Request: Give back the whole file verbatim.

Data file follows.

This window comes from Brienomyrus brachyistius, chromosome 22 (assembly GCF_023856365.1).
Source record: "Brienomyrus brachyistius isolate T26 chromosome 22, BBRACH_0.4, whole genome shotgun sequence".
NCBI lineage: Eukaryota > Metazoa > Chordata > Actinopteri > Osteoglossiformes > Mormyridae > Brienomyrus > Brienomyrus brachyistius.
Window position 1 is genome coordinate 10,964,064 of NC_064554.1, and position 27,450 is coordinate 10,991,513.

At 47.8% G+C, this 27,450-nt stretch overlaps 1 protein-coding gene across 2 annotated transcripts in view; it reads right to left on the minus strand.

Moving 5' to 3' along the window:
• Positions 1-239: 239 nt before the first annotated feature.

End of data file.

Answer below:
This window comes from Brienomyrus brachyistius, chromosome 22 (assembly GCF_023856365.1).
Source record: "Brienomyrus brachyistius isolate T26 chromosome 22, BBRACH_0.4, whole genome shotgun sequence".
NCBI lineage: Eukaryota > Metazoa > Chordata > Actinopteri > Osteoglossiformes > Mormyridae > Brienomyrus > Brienomyrus brachyistius.
Window position 1 is genome coordinate 10,964,064 of NC_064554.1, and position 27,450 is coordinate 10,991,513.

At 47.8% G+C, this 27,450-nt stretch overlaps 1 protein-coding gene across 2 annotated transcripts in view; it reads right to left on the minus strand.

Moving 5' to 3' along the window:
• Positions 1-239: 239 nt before the first annotated feature.